Koussevitzky clearly wanted his La Mer to be as close to perfection as humanly possible. The recording session was scheduled for December of 1938, but only II was completed to the conductor's satisfaction that day. Almost a full year later, a second attempt was made. The first side alone was recorded six different times, and this in an era when retakes were rare and prohibitively expensive. Perhaps one reason for the many retakes was the conductor's insistence on the widest possible dynamic range. From the barely audible opening bars to the huge, amazingly undistorted climaxes of I and III, Koussevitzky was clearly pushing the limits of the technology of his era. There is no hint of the endless hours of grinding labor that went into the making of this phenomenal recording. Its spontaneity, boundless energy, and dramatic impact are as evident today as when it was originally issued. And the orchestral playing is nothing less than breathtaking. The Boston Symphony easily lives up to its reputation as the greatest orchestra of its - and perhaps any other - time. Koussevitzky tremendous gift as a musical story-teller is also evident in his tender, richly poetic Mother Goose. Languorous tempos, sublimely lyrical phrasing, and a magnificent succession of instrumental solos make this performance unforgettable. The shorter works of Debussy, Satie, and Fauré are all gloriously played and grandly interpreted. Koussevitzky's 1929 Daphnis Suite, though perfectly fine on its own, is not quite up to the standard that he himself set in his later recording. With that version readily available from RCA, the remaining space could have been put to better use. Mark Obert-Thorn's rich, full-bodied transfers are models of their kind.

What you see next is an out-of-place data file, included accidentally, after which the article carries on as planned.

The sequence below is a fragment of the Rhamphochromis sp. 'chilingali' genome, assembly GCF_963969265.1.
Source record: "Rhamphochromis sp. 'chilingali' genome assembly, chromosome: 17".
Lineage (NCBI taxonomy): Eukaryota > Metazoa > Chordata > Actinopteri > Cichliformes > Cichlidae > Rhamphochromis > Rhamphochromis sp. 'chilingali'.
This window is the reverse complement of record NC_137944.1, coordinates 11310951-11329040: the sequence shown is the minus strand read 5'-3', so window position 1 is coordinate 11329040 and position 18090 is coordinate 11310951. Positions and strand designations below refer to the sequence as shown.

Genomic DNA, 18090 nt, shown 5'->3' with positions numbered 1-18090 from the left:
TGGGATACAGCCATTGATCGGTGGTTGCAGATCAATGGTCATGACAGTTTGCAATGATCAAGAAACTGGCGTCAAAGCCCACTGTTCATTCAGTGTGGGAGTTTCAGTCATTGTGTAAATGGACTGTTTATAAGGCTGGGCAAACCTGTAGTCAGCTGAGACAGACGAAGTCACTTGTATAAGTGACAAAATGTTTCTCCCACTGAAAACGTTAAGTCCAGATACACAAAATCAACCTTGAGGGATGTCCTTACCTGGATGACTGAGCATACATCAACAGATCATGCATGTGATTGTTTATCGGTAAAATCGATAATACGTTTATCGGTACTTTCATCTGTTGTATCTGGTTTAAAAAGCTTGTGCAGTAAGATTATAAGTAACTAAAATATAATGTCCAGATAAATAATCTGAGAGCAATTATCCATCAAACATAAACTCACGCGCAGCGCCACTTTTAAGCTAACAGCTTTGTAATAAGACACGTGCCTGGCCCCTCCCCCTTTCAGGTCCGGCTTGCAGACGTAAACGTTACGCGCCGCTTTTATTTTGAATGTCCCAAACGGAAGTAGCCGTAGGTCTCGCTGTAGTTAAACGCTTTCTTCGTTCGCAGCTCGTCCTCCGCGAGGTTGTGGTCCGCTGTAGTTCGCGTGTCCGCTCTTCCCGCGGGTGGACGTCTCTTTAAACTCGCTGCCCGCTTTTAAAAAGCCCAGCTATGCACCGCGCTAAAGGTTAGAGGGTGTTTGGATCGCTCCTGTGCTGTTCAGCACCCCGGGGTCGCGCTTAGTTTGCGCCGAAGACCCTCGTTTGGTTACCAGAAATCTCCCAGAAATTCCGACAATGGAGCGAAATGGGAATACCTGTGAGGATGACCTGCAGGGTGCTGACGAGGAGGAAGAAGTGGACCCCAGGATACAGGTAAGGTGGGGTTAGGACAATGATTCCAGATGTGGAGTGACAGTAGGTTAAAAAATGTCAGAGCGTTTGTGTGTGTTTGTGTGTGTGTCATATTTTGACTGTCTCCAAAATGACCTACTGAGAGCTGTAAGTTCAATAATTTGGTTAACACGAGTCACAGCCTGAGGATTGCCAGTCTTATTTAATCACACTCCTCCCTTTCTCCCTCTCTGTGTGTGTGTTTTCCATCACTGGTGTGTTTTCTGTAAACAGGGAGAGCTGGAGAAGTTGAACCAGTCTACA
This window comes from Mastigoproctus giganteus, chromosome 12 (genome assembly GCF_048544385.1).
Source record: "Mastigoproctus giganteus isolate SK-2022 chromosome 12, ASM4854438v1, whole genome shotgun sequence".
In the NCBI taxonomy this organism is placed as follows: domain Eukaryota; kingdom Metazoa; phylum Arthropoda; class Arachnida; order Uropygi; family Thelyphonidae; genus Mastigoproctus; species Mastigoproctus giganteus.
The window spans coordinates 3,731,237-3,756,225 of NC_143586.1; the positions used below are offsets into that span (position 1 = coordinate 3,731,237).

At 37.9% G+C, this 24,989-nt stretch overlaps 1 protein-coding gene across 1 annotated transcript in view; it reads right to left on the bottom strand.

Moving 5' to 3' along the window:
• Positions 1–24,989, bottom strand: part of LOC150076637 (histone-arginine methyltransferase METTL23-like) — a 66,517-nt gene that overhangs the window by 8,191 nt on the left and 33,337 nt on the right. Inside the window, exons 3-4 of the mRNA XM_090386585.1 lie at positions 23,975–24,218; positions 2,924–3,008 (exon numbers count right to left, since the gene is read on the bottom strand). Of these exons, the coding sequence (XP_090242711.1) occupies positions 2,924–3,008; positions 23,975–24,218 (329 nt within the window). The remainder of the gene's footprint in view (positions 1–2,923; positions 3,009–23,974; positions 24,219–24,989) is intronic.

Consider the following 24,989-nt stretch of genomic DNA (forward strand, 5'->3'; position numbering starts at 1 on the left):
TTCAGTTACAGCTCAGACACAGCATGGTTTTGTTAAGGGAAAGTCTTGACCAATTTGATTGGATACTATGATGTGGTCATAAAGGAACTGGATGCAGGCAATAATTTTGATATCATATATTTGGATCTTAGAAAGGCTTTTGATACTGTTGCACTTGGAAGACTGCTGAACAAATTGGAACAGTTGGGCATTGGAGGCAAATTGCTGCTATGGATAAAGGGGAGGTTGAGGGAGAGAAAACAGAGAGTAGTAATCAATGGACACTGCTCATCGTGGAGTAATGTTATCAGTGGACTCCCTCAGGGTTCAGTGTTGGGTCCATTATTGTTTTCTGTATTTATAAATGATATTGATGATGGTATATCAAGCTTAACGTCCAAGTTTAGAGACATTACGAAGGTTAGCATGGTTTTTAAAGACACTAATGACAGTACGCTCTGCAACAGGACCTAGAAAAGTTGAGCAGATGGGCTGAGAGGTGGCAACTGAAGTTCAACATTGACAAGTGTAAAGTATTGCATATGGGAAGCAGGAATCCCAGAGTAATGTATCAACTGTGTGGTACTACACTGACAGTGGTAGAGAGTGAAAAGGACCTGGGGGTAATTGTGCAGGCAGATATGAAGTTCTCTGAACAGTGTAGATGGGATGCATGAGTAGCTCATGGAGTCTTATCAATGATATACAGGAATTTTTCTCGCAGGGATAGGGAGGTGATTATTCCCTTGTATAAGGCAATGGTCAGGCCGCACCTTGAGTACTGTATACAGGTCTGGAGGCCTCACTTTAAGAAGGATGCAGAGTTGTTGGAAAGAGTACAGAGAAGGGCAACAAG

Copyright © 1996, Thomas Godell